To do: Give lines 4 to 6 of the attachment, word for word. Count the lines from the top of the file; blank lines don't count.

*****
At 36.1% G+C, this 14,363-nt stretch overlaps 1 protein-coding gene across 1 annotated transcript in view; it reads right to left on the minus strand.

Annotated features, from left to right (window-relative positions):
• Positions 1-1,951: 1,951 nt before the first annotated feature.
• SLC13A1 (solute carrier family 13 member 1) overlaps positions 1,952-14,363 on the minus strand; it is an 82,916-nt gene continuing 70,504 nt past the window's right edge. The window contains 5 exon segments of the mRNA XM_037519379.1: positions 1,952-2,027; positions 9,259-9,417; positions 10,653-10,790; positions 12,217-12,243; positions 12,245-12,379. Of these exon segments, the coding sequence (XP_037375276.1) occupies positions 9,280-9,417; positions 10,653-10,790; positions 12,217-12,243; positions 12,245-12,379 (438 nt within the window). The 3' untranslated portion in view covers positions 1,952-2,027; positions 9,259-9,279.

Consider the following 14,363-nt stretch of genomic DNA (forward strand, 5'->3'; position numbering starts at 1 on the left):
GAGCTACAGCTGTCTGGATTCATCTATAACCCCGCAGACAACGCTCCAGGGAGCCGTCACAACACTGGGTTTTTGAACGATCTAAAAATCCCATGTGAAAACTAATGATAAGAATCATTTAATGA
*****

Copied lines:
• SLC13A1 (solute carrier family 13 member 1) overlaps positions 1,952-14,363 on the minus strand; it is an 82,916-nt gene continuing 70,504 nt past the window's right edge. The window contains 5 exon segments of the mRNA XM_037519379.1: positions 1,952-2,027; positions 9,259-9,417; positions 10,653-10,790; positions 12,217-12,243; positions 12,245-12,379. Of these exon segments, the coding sequence (XP_037375276.1) occupies positions 9,280-9,417; positions 10,653-10,790; positions 12,217-12,243; positions 12,245-12,379 (438 nt within the window). The 3' untranslated portion in view covers positions 1,952-2,027; positions 9,259-9,279.

Consider the following 14,363-nt stretch of genomic DNA (forward strand, 5'->3'; position numbering starts at 1 on the left):
GAGCTACAGCTGTCTGGATTCATCTATAACCCCGCAGACAACGCTCCAGGGAGCCGTCACAACACTGGGTTTTTGAACGATCTAAAAATCCCATGTGAAAACTAATGATAAGAATCATTTAATGA